Analysis of the Ramayana
The West as usual has a culturally biased view and tends to label non-western scriptures as mythical while its zealots swear fealty to the literal truth of the Bible. In fairness, it subjects its own ancient books to independent verification by acceptable standards, but devotes more time, intellectual effort and talent to the biased purpose. The archeological efforts by Schliemann at Troy and Rawlinson at Beheshtun lend credence to parts of the Iliad and the biblical story of the Assyrian destruction of Israel respectively. There are other ways than archeology, for example human nature, the parallels of selective memory and its fading with time and social relevance and geography and common horizons that can be used to analyze ancient stories.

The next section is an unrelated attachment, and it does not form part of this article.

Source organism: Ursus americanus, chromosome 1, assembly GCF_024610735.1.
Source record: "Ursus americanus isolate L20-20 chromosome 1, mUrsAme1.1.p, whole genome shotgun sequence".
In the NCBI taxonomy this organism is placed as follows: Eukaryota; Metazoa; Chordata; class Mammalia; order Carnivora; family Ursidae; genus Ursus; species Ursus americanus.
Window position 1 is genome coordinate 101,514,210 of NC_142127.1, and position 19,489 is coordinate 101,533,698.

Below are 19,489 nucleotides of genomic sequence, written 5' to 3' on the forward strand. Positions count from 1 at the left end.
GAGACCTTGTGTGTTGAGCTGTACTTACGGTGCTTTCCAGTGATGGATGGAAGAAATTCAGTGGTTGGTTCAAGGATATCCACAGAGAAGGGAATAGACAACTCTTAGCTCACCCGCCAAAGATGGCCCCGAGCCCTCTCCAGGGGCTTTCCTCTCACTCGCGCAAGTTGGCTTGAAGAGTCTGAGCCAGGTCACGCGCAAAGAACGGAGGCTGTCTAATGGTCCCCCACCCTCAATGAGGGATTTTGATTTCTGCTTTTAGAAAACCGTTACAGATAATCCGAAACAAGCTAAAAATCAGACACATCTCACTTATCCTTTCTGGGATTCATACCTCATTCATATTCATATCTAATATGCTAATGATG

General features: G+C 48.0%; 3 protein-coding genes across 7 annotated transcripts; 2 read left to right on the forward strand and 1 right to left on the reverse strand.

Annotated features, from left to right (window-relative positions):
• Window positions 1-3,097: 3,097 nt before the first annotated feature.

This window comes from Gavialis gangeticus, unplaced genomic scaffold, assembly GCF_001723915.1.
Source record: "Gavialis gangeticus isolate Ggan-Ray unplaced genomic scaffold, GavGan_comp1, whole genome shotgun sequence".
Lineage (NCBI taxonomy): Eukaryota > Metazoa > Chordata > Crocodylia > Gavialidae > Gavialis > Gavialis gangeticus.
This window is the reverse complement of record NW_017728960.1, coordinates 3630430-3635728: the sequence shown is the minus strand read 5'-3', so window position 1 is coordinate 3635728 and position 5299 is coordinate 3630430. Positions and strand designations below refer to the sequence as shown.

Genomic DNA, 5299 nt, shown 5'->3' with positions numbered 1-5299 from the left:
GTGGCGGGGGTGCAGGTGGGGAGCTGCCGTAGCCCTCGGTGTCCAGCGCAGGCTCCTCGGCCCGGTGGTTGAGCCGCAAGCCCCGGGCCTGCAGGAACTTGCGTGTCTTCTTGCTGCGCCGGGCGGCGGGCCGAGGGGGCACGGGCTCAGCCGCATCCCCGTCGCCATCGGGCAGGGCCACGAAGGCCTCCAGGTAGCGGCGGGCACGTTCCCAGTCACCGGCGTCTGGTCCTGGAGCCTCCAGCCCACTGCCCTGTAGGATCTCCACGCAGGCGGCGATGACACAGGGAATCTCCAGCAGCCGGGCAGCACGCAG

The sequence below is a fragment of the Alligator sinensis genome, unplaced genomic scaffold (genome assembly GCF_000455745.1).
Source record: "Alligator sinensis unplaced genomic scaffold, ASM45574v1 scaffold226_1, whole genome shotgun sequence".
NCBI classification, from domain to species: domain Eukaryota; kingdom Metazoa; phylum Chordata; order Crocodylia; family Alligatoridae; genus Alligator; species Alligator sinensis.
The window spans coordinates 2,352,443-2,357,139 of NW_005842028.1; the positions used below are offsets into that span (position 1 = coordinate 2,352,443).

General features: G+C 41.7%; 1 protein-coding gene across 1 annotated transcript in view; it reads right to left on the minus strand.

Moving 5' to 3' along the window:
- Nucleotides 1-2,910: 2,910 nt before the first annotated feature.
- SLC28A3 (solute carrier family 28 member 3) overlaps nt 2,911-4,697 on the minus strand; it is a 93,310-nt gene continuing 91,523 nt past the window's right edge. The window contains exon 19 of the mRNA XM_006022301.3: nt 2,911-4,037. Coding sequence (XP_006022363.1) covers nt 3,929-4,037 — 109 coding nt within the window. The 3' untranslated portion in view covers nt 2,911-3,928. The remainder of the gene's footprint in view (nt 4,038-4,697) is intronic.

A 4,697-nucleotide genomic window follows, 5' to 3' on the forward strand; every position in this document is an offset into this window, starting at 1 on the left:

Let me begin with the Ramayana. There seems to me be little doubt that the Ramayana is an idealized myth to appeal to the better nature of humanity. It is rife with too many characters behaving idealistically and contrary to human nature to be plausible or true. To begin with is the killing of Shravana by Dasratha. Shravana, a dutiful son opts to carry his blind and infirm parents in the two pans of a balance over his shoulders while walking. The four divine places of pilgrimage form a diamond with the four sides constituting over 4000 miles. At a rate of fifteen miles a day, without paved roads and passing through jungles with rest times, the journey would take years. The story is hyperbole to promulgate reverence to aging parents at the cost of Bhagirathian sacrifice. The next hyperbole is the sacrifice of Kaikeyi, who inserts her fingers as a fulcrum to prevent the wheel of Dasratha's chariot falling off during battle and ensures his victory in combat. The dutiful wife with infinite capacity for sacrifice for her husband is rewarded by the grant of one wish which she exploits by demanding the throne for her son Bharata and exile for Rama, thus emphasizing that a mother's love should exceed...
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